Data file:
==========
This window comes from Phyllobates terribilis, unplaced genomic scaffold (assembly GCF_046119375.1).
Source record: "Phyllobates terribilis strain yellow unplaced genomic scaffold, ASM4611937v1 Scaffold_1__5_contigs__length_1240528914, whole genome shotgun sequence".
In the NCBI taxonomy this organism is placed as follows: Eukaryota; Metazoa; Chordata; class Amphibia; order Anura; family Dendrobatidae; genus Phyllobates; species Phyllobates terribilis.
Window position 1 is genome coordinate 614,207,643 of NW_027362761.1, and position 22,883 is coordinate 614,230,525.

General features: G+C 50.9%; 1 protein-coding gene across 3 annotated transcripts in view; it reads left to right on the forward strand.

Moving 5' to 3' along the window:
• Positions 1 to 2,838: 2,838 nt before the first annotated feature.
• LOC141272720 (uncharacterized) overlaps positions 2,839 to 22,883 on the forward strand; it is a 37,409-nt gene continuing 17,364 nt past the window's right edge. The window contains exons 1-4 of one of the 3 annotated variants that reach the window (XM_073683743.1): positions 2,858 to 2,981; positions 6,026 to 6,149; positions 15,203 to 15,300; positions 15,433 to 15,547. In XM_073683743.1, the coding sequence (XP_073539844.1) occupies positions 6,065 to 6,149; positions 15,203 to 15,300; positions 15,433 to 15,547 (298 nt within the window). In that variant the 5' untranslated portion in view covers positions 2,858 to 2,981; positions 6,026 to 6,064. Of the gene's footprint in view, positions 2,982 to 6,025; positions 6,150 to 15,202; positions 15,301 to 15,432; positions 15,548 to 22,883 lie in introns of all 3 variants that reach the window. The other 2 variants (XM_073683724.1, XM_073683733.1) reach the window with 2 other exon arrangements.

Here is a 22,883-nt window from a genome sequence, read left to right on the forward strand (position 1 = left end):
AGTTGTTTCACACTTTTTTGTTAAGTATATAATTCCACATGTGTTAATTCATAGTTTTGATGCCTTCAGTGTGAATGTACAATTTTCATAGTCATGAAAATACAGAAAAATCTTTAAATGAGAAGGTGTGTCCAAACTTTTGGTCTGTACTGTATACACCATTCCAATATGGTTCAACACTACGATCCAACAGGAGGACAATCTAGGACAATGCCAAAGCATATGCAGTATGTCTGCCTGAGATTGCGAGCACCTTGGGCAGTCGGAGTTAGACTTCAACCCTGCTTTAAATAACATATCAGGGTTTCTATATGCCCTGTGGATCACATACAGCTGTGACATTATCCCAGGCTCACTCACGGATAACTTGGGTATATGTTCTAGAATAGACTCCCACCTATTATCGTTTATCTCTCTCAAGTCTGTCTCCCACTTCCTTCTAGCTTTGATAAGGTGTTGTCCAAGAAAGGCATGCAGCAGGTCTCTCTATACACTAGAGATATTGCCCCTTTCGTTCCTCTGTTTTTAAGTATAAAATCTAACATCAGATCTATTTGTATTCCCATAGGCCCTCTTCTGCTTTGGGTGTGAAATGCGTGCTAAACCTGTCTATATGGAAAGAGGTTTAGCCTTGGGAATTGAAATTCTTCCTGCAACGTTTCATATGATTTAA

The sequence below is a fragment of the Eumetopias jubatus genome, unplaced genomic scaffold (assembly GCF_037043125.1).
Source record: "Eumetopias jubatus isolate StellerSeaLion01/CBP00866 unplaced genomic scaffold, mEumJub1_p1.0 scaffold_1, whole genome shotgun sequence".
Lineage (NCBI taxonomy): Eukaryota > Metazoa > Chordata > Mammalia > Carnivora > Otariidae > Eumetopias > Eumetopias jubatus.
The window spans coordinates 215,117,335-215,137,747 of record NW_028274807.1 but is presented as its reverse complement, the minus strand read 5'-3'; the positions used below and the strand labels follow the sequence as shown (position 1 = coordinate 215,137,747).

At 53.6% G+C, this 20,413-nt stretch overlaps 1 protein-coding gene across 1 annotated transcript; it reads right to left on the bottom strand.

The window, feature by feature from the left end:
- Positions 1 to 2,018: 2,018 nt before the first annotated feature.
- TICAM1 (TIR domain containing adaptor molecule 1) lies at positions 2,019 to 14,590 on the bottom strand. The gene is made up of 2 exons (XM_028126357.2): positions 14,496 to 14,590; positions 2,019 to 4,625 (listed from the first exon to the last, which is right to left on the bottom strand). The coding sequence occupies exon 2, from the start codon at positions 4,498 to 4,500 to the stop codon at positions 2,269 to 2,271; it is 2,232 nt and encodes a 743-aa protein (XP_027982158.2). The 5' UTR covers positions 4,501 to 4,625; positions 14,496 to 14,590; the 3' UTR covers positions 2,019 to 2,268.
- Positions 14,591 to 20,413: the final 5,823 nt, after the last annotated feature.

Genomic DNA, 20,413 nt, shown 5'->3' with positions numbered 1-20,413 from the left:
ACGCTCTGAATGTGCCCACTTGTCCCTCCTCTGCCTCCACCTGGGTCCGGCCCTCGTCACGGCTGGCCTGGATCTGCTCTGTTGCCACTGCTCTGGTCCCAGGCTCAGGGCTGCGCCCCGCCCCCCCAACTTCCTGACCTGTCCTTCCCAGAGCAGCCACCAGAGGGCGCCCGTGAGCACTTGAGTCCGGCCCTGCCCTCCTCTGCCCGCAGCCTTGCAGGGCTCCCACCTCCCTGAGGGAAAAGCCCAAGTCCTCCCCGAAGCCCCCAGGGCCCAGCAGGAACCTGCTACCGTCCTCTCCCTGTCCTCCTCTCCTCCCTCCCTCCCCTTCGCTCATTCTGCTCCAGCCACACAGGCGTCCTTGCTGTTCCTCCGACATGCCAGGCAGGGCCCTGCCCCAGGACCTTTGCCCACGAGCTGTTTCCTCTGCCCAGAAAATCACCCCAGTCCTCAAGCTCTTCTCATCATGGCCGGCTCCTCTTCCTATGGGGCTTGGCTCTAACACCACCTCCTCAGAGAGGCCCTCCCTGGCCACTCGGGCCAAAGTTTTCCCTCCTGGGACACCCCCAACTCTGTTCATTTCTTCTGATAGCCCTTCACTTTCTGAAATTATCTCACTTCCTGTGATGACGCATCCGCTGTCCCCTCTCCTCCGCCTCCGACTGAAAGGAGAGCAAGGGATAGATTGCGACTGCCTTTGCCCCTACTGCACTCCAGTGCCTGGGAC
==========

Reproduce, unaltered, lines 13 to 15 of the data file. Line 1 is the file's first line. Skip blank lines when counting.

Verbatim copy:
Lineage (NCBI taxonomy): Eukaryota > Metazoa > Chordata > Mammalia > Carnivora > Otariidae > Eumetopias > Eumetopias jubatus.
The window spans coordinates 215,117,335-215,137,747 of record NW_028274807.1 but is presented as its reverse complement, the minus strand read 5'-3'; the positions used below and the strand labels follow the sequence as shown (position 1 = coordinate 215,137,747).

At 53.6% G+C, this 20,413-nt stretch overlaps 1 protein-coding gene across 1 annotated transcript; it reads right to left on the bottom strand.